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  • Oral presentation
  • Open Access

Artifact reduction with a wideband late gadolinium enhancement (LGE) MRI technique for patients with implanted cardiac devices: a two-center study

  • 1,
  • 1,
  • 2,
  • 3, 4,
  • 1,
  • 5,
  • 5,
  • 1, 6 and
  • 1, 6
Journal of Cardiovascular Magnetic Resonance201416 (Suppl 1) :O29

https://doi.org/10.1186/1532-429X-16-S1-O29

  • Published:

Keywords

  • Late Gadolinium Enhancement
  • Implantable Cardioverter Defibrillator
  • Myocardial Scar
  • Late Gadolinium Enhancement Image
  • Cardiac Device

Background

Late gadolinium enhancement (LGE) cardiac MRI is the clinical gold standard for non-invasive characterization of myocardial scar [1]. However, up to 75% of patients who may benefit from LGE MRI have preexisting implanted cardiac devices such as implantable cardioverter defibrillators (ICD) and pacemakers (PM) [2]. The presence of an ICD produces hyper-intensity (HI) image artifacts in LGE (Figure 1) and can prevent assessment of myocardial scar. We recently proposed a wideband LGE MRI technique that removes these artifacts in ICD patients [3, 4]. In this abstract, we present our two-center experience of using this wideband LGE sequence on a cohort of patients with ICDs who were referred to cardiac MRI.
Figure 1
Figure 1

Examples of conventional LGE (A & C) and wideband LGE (B & D) images from two patients. In both patients, severe hyper-intensity artifacts (blue arrows) are produced in the conventional sequence, which prevents assessment of scar. The artifacts are completely eliminated by the wideband LGE technique. Scar tissue (red arrows) was identified in the anterior and septal walls of the left ventricle in Patient 1, and in the lateral wall of the left ventricle in Patient 2.

Methods

The HI artifacts in LGE images of ICD patients are caused by severe off-resonance produced by the ICD. Spins in the affected myocardium are not inverted by the IR pulse and give rise to the HI artifacts. In the new sequence, a wideband (3.8 kHz) IR pulse was implemented to replace the standard pulse with 1.1 kHz spectral bandwidth, thereby eliminating the HI artifacts [3, 4]. The wideband LGE was implemented at the medical centers of the University of California, Los Angeles (UCLA), and the University of Pennsylvania (Penn). A total of 25 patients with ICDs and PMs (UCLA: 19, Penn: 6), were imaged using the conventional and the wideband LGE technique. In each image set, the left ventricle was divided into 13 segments (basal, mid-ventricular, and apical, each having posterior, lateral, anterior and septal segments, and an individual apex segment). Artifact-containing segments in each patient were identified by two attending radiologists.

Results

No HI artifacts were present in the conventional LGE images of the 3 PM patients included in the study, as well as 2 ICD patients owing to large distance of the ICD from the heart. In the remaining 20 ICD patients, HI artifacts were present in 5.6 ± 2.4 segments per patient in the conventional LGE images. All artifacts were completely eliminated in the wideband LGE images. Figure 1 shows examples of LGE images from the conventional and wideband LGE technique. Figure 2 shows the number of patients that had HI artifacts in each of the 13 segments. The three segments with the largest number of artifacts are the apex, the apical lateral and the mid-ventricular anterior segment.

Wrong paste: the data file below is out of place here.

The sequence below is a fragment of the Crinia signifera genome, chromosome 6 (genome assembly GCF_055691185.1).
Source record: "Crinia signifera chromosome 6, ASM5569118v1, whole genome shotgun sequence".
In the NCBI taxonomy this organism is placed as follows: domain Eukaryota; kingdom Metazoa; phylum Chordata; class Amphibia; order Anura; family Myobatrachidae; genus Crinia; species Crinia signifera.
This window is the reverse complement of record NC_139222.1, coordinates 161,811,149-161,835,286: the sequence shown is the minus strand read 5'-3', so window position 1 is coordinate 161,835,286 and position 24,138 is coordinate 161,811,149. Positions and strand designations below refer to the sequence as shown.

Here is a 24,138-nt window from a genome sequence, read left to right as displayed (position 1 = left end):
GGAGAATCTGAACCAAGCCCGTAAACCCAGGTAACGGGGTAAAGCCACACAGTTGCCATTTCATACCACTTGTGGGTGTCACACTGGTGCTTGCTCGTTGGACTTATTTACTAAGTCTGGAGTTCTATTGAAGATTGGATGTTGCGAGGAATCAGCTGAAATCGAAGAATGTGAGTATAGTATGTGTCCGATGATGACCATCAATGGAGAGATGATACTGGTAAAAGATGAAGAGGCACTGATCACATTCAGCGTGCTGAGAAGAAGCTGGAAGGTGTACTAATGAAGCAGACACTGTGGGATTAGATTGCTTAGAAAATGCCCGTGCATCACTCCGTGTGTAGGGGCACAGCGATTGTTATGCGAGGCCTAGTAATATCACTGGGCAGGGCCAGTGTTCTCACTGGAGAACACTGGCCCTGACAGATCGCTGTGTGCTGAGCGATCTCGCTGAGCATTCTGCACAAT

Figure 2
Figure 2

Graph showing the number of patients who presented artifacts in each of the 13 segments of the left ventricle in the conventional LGE images. The 3 segments that had the highest occurrence of artifacts are the apex, the apical lateral segment and the mid-ventricular anterior segment.

Conclusions

We have developed a wideband LGE technique to eliminate the HI artifacts seen in LGE MRI of patients with ICDs. This technique was implemented at two centers and successfully evaluated on 25 patients, leading to prominent reduction of the HI artifacts. The wideband LGE technique may enable widespread utility of LGE MRI in patients with implanted cardiac devices, in whom LGE MRI otherwise could not be used for diagnosis.

Funding

NIH 1R21 HL118533

Authors’ Affiliations

(1)
Department of Radiological Sciences, University of California, Los Angeles, Los Angeles, California, USA
(2)
Department of Radiology, University of Pennsylvania Perelman School of Medicine, Philadelphia, Pennsylvania, USA
(3)
Department of Medicine, University of Pennsylvania Perelman School of Medicine, Philadelphia, Pennsylvania, USA
(4)
Penn Cardiovascular Institute, University of Pennsylvania Perelman School of Medicine, Philadelphia, Pennsylvania, USA
(5)
UCLA Cardiac Arrhythmia Center, UCLA Health System, Los Angeles, California, USA
(6)
Biomedical Physics Inter-Departmental Graduate Program, University of California, Los Angeles, Los Angeles, California, USA

References

  1. Dickfield T, et al: Circ Arrhythm Electrophysiol. 2011, 4 (2): 172-10.1161/CIRCEP.110.958744.View ArticleGoogle Scholar
  2. Kalin R, et al: Pacing Clin Electrophysiol. 2005, 28 (4): 326-10.1111/j.1540-8159.2005.50024.x.View ArticlePubMedGoogle Scholar
  3. Rashid S: Radiology.Google Scholar
  4. Rashid S, et al: ISMRM Proceedings. 2013, #3407-Google Scholar

Copyright

© Rashid et al.; licensee BioMed Central Ltd. 2014

This article is published under license to BioMed Central Ltd. This is an Open Access article distributed under the terms of the Creative Commons Attribution License (http://creativecommons.org/licenses/by/2.0), which permits unrestricted use, distribution, and reproduction in any medium, provided the original work is properly cited. The Creative Commons Public Domain Dedication waiver (http://creativecommons.org/publicdomain/zero/1.0/) applies to the data made available in this article, unless otherwise stated.

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